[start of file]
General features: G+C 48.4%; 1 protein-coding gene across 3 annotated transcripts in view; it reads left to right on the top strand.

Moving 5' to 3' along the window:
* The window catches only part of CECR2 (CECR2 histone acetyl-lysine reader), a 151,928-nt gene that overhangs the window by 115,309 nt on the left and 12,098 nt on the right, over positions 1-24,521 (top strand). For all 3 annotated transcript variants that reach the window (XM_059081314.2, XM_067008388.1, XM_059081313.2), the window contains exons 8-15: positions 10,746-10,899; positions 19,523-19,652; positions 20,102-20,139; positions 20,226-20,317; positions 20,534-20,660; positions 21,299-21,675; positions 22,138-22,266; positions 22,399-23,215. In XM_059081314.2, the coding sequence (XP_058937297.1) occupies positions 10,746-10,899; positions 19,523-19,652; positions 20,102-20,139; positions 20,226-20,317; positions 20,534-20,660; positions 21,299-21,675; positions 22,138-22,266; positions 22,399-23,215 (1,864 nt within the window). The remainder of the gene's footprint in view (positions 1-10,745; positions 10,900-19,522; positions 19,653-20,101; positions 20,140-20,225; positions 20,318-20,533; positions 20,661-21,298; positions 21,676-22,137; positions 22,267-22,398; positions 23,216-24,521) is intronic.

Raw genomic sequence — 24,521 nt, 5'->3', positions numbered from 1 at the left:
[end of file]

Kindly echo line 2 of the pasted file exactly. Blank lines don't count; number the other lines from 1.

Moving 5' to 3' along the window: